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Subject: Important in reviews?: Skill and luck in games rss

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Per Sorlie
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Before I start I want to state firmly that I also enjoy entertaining games with highly random outcomes. However, I feel games that rewards my intellectual abilities are more interesting to me. If the players desire to win is close to zero and everybody is just in for the “experience” of doing stuff together for XX/XXX minutes around a table. Well this is not the basket I want to put most of my eggs.

The benefit of starting with white pieces in Chess is approx. 5%, at least if you believe some of the statistics published. A match of Chess should then consist of at least two games with alternate start to give a close to 100% fair result.
When I read or watch board game reviews I often miss the “tournament” potential of the game = if the game reward the skills of the players in such a large extent that the winner is, at least usually, the best player. And of course, the optimal player number for this to happen, and if the game actually… is fun with this player number.

Games with a lot of rules, mechanics, cards, pieces, dice throws and average or above game length… well if it turns out that the outcome is TOTAL random if ALL the players knows and understand ALL these elements at the same level. Then, I want to KNOW this important information BEFORE I start to learn the game or buy the game! I also want to know how much the outcome is influenced by the start order. I want to know how much 3+ player game allows leaderbashing and if the game usually features kingmaking during or at the end of the game. A combo of lb&km usually removes any skill advantage you might have built up during many game sessions.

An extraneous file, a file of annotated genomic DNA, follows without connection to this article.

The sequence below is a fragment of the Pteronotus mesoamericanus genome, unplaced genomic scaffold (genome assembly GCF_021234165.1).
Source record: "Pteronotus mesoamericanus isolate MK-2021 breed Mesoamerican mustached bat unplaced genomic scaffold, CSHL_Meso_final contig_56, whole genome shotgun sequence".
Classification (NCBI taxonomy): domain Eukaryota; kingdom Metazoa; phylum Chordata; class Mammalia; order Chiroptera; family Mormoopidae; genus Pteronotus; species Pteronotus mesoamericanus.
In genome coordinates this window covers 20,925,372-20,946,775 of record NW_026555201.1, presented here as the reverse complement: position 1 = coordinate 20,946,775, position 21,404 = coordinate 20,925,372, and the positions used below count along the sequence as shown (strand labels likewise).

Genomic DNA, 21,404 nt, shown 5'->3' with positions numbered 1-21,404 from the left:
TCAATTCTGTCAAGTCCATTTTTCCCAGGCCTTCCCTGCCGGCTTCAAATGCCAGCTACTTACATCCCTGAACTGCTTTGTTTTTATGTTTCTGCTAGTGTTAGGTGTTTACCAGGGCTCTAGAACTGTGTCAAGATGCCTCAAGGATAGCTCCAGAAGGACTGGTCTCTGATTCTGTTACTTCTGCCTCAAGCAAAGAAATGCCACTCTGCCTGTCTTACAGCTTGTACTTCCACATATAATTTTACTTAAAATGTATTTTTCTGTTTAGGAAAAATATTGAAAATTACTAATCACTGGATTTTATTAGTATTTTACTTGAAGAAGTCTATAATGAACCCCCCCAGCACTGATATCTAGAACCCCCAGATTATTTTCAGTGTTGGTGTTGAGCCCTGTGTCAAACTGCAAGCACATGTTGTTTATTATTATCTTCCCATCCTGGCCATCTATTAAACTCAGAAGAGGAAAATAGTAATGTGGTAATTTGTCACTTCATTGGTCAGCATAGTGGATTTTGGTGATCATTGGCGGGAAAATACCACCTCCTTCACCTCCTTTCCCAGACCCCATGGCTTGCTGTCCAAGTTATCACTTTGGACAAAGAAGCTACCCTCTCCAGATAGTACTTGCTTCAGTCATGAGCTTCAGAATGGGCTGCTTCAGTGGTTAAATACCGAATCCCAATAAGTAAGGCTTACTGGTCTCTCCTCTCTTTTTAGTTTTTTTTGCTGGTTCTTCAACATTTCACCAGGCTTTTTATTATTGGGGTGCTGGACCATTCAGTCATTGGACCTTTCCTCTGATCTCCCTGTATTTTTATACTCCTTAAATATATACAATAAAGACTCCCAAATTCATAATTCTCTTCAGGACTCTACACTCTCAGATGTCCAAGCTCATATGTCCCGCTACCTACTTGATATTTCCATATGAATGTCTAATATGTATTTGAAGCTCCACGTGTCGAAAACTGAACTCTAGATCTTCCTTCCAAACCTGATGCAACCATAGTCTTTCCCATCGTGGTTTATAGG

I want to know before I start learning the game if the skills required to win goes beyond the ability to remember tons of rules, and beyond the ability to remember the optimal action order. Yes, “GO AND PLAY A 2P ABSTRACT IF YOU WANT A LOT OF SKILL!”, you maybe think… well yes, but I also think most 3+ player strategy games should reward the best players.

High skill, high luck games are very popular. Poker and Magic the gathering are among these. So is Blood bowl which got a faithful following. I interpret a high skill, high luck as “a game where skill is usually rewarded but even a master can lose now and then due to the random nature of the game”. I guess you need a number of games/hands to determinate how big % skill is rewarded in a game.

Taste a little the following question: A 2p game were two approximate equal skilled players meet and plays best of three. And in each of the two/three games the games are so close it’s decided by lucky draw of a card or a lucky dice roll. You agree that then basically the game boils down to a game with more luck than skill? Yes… yes… I know… some say it’s no luck, only skill in mitigating the random events…

In a total random 3-player game the win chances of the players are 33% each, 25% for a 4-player and 20% for 5-player game. I believe that in a “multiplayer” game that are considered a “skill rewarding game” the player with the best play should end up as 1 or 2 in close to every game. Well it’s my opinion, what is yours?

Let me try to make some skill-luck categories… and this was the true purpose of writing this post:

1. No luck (Best of five games with alternate starts gives best player 100% winrate/no loss)
2. Level 1 luck (Best of five matches, alternate starts gives best player 90-99% winrate)
3. Level 2 luck (Best of five, alternate starts gives the best player 80-89% wr)
4. Level 3 luck (Best of five, alternate starts gives best player 70-79% wr)
5. Level 4 luck (Best of five, alternate starts gives best player 60-69% wr)
6. Level 5 luck (Best of five, alternate starts gives best player 51-59% wr)
7. Total random outcome in best of five, alternate starts

Category 1: Chess, Go

A game like vanilla Carcassonne gets a lot more random with 3p vs 2p. An I guess this counts for many games? I would put Carcassonne 2p in category 2 or 3…. But for 3p I would put it in category 5 or 6.